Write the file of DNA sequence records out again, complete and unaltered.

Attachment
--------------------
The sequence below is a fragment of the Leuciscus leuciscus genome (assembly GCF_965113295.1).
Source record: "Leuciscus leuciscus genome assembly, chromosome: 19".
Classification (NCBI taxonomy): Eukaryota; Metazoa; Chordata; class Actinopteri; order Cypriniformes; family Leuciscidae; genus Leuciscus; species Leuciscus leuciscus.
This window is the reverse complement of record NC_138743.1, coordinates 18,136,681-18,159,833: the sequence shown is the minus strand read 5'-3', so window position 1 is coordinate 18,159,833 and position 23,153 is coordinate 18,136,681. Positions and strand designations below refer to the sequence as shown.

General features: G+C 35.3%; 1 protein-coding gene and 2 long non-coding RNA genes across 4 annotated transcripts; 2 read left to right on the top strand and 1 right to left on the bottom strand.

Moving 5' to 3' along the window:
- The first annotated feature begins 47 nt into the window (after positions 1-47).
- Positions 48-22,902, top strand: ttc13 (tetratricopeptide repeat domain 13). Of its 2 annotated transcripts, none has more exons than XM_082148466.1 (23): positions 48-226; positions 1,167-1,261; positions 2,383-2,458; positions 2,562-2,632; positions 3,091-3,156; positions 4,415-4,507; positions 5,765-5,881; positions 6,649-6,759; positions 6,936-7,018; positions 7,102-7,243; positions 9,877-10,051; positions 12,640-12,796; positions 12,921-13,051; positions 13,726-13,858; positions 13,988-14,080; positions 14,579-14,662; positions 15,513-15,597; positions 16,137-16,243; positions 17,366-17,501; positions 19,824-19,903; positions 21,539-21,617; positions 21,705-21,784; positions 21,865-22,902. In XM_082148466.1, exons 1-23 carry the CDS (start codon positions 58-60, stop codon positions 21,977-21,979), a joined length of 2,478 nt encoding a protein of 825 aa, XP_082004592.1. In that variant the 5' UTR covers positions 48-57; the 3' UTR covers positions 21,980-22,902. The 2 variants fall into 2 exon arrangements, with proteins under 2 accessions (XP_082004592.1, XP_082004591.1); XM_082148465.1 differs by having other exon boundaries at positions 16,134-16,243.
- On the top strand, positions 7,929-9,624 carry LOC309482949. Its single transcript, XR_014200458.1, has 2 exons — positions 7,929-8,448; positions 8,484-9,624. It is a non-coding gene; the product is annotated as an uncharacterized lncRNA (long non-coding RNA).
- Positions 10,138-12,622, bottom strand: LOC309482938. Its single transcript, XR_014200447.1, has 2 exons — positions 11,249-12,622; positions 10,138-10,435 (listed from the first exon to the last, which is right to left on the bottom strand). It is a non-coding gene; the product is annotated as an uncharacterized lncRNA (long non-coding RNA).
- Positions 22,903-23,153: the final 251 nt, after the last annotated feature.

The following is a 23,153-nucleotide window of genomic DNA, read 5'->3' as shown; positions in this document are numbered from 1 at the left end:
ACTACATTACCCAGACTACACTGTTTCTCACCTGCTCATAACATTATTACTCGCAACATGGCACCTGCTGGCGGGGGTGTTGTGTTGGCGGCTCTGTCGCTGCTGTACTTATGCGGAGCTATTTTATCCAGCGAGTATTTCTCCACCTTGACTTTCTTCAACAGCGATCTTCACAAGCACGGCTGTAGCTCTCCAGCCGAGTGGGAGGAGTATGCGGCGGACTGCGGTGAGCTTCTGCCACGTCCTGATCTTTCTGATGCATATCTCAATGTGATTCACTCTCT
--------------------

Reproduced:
The sequence below is a fragment of the Leuciscus leuciscus genome (assembly GCF_965113295.1).
Source record: "Leuciscus leuciscus genome assembly, chromosome: 19".
Classification (NCBI taxonomy): Eukaryota; Metazoa; Chordata; class Actinopteri; order Cypriniformes; family Leuciscidae; genus Leuciscus; species Leuciscus leuciscus.
This window is the reverse complement of record NC_138743.1, coordinates 18,136,681-18,159,833: the sequence shown is the minus strand read 5'-3', so window position 1 is coordinate 18,159,833 and position 23,153 is coordinate 18,136,681. Positions and strand designations below refer to the sequence as shown.

General features: G+C 35.3%; 1 protein-coding gene and 2 long non-coding RNA genes across 4 annotated transcripts; 2 read left to right on the top strand and 1 right to left on the bottom strand.

Moving 5' to 3' along the window:
- The first annotated feature begins 47 nt into the window (after positions 1-47).
- Positions 48-22,902, top strand: ttc13 (tetratricopeptide repeat domain 13). Of its 2 annotated transcripts, none has more exons than XM_082148466.1 (23): positions 48-226; positions 1,167-1,261; positions 2,383-2,458; positions 2,562-2,632; positions 3,091-3,156; positions 4,415-4,507; positions 5,765-5,881; positions 6,649-6,759; positions 6,936-7,018; positions 7,102-7,243; positions 9,877-10,051; positions 12,640-12,796; positions 12,921-13,051; positions 13,726-13,858; positions 13,988-14,080; positions 14,579-14,662; positions 15,513-15,597; positions 16,137-16,243; positions 17,366-17,501; positions 19,824-19,903; positions 21,539-21,617; positions 21,705-21,784; positions 21,865-22,902. In XM_082148466.1, exons 1-23 carry the CDS (start codon positions 58-60, stop codon positions 21,977-21,979), a joined length of 2,478 nt encoding a protein of 825 aa, XP_082004592.1. In that variant the 5' UTR covers positions 48-57; the 3' UTR covers positions 21,980-22,902. The 2 variants fall into 2 exon arrangements, with proteins under 2 accessions (XP_082004592.1, XP_082004591.1); XM_082148465.1 differs by having other exon boundaries at positions 16,134-16,243.
- On the top strand, positions 7,929-9,624 carry LOC309482949. Its single transcript, XR_014200458.1, has 2 exons — positions 7,929-8,448; positions 8,484-9,624. It is a non-coding gene; the product is annotated as an uncharacterized lncRNA (long non-coding RNA).
- Positions 10,138-12,622, bottom strand: LOC309482938. Its single transcript, XR_014200447.1, has 2 exons — positions 11,249-12,622; positions 10,138-10,435 (listed from the first exon to the last, which is right to left on the bottom strand). It is a non-coding gene; the product is annotated as an uncharacterized lncRNA (long non-coding RNA).
- Positions 22,903-23,153: the final 251 nt, after the last annotated feature.

The following is a 23,153-nucleotide window of genomic DNA, read 5'->3' as shown; positions in this document are numbered from 1 at the left end:
ACTACATTACCCAGACTACACTGTTTCTCACCTGCTCATAACATTATTACTCGCAACATGGCACCTGCTGGCGGGGGTGTTGTGTTGGCGGCTCTGTCGCTGCTGTACTTATGCGGAGCTATTTTATCCAGCGAGTATTTCTCCACCTTGACTTTCTTCAACAGCGATCTTCACAAGCACGGCTGTAGCTCTCCAGCCGAGTGGGAGGAGTATGCGGCGGACTGCGGTGAGCTTCTGCCACGTCCTGATCTTTCTGATGCATATCTCAATGTGATTCACTCTCT